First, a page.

So tell me, what social media platforms do you use? If you're new to social media, tell me what platforms you would love to know more about.

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I'm mostly a Facebook user although I do use Twitter. I just get burnt out on Twitter often if there's no real conversation and just random links to stuff. I don't really like it for the "news" aspect as much as the social.

Hi Bil,

If all you’re only getting links in your Twitter stream, then your Twitter community is doing little to engage their following. This is due to a lack of an efficient Twitter strategy. If you take a look at @fightbackny versus @queerty, you'll see a huge difference in how both of these sites share content with their followings. I learned that Twitter should be focused on “what you're thinking” and not “what you're doing.” Facebook status updates are generally focused on "what you're doing,” which is usually why people find them so annoying. Unless you're familiar with the strategies behind these applications, this may be hard to discern. When sharing links on Twitter, one should always post a small thought prior to the link to engage their Twitter following to open the link. I encourage you to also check out @benanddave. They do an excellent job with sharing their content and engaging their fans in content they love, resulting in a strong online community.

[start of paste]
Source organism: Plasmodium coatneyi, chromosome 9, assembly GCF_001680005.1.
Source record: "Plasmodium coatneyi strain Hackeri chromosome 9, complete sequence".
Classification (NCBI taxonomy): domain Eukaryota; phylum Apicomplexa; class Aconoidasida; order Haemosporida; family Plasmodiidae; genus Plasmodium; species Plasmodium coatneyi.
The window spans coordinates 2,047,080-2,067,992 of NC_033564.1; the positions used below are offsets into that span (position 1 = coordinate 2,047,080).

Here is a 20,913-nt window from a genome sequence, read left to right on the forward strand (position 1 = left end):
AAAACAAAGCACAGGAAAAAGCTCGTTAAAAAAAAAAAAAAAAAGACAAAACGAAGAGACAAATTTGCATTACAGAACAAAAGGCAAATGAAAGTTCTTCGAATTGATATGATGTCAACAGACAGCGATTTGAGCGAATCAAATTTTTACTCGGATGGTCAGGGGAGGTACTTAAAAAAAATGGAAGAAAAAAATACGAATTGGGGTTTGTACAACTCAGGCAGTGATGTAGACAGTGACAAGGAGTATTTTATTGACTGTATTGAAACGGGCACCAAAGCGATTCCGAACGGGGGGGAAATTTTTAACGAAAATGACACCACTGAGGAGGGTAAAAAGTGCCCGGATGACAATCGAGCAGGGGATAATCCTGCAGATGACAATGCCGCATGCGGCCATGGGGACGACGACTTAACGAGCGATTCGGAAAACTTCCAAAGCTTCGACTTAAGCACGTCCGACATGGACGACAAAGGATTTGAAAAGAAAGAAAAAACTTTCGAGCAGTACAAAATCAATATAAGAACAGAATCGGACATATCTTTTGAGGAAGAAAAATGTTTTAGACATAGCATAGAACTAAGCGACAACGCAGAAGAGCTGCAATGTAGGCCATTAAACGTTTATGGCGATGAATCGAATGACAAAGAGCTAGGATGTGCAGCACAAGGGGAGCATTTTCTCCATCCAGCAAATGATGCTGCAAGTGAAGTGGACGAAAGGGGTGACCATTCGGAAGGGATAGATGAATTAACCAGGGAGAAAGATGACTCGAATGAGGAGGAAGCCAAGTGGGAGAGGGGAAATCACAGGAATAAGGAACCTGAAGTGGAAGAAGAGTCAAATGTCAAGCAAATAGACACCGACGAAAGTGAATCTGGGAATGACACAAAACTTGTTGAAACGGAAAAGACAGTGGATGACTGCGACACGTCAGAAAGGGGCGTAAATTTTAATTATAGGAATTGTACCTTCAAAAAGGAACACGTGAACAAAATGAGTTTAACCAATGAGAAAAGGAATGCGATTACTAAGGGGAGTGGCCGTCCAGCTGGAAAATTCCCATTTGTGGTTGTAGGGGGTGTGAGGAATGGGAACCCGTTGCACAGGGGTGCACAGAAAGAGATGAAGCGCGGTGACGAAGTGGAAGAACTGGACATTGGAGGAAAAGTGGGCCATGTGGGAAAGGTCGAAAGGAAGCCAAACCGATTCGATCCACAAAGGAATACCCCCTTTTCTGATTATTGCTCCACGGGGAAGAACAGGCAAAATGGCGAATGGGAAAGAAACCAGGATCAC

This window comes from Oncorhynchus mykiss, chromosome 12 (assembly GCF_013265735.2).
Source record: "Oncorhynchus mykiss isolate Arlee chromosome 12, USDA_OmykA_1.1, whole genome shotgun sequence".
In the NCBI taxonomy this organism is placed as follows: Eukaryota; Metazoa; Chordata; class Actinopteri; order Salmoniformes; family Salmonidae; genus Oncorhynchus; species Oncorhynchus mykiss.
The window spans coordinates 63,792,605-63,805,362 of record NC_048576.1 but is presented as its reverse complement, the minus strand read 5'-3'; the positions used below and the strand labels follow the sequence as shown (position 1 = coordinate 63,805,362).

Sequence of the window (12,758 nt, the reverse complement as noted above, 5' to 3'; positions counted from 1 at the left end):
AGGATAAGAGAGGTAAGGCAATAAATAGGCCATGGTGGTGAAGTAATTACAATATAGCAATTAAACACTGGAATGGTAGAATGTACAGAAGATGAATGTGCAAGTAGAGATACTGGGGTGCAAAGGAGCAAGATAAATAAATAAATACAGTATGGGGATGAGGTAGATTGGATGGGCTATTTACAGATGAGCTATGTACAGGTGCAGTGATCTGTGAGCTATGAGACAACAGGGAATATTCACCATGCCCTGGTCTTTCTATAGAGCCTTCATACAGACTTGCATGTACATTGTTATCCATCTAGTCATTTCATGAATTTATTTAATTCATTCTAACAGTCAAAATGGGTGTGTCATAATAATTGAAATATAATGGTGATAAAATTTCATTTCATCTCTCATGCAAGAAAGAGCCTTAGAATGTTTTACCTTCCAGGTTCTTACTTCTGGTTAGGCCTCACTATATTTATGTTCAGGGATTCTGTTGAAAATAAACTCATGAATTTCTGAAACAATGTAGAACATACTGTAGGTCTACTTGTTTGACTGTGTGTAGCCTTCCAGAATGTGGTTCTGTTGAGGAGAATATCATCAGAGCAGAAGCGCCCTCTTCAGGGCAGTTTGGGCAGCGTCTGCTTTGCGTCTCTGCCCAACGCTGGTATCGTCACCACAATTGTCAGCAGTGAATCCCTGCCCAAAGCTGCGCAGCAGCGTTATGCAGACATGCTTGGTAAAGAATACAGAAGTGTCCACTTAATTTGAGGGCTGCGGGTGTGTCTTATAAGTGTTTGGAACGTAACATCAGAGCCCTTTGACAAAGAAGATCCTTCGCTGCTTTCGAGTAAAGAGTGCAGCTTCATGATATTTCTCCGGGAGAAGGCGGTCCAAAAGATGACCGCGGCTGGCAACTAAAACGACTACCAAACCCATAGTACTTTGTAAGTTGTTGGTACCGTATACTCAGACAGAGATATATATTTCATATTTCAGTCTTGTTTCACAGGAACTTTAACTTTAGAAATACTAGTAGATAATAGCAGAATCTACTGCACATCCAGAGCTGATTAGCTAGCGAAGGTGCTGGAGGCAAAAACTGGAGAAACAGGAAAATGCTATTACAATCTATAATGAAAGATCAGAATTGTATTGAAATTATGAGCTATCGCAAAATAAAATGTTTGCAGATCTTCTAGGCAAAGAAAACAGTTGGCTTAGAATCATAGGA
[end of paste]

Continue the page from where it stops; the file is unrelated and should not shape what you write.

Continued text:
I'll be addressing the strategies behind this in a future post.

Like your ideas about Twitter & FB. In fact, I almost intuitively do what you suggested - Twitter is for micro-posts typically about thoughts/opinions/observations; FB I use more to "announce" something significant that I've recently done (e.g. going to Italy for the first time). OTH, can't stand when FB friends and family constantly post about every burp and fart they've made or when a pop artist constantly announces, in 100 different ways, causes, tickets, or CD/DVD's they are selling.

I'll have to remember to do a mini-thought before I post a link on Twitter in the future. I realize that I am more likely to click on another person's or org's link if they do the same.

In the past I've used LinkedIn, Blogger, Tumblr, Yahoo 360 (remember that one?), Picasa, Flickr, friendster, and even Orkut (!) and done personal podcasting using different hosting sites.

Hi Joe G.

Thanks for taking the time to comment. I've never heard of Yahoo 360 but will definitely look into it. I cringe every time I see Friendster. There's a site called Radarius that has picked up all of my old Friendster stuff and runs it on their site. To shut it off, I actually have to create an account, which I'm not yet willing to do.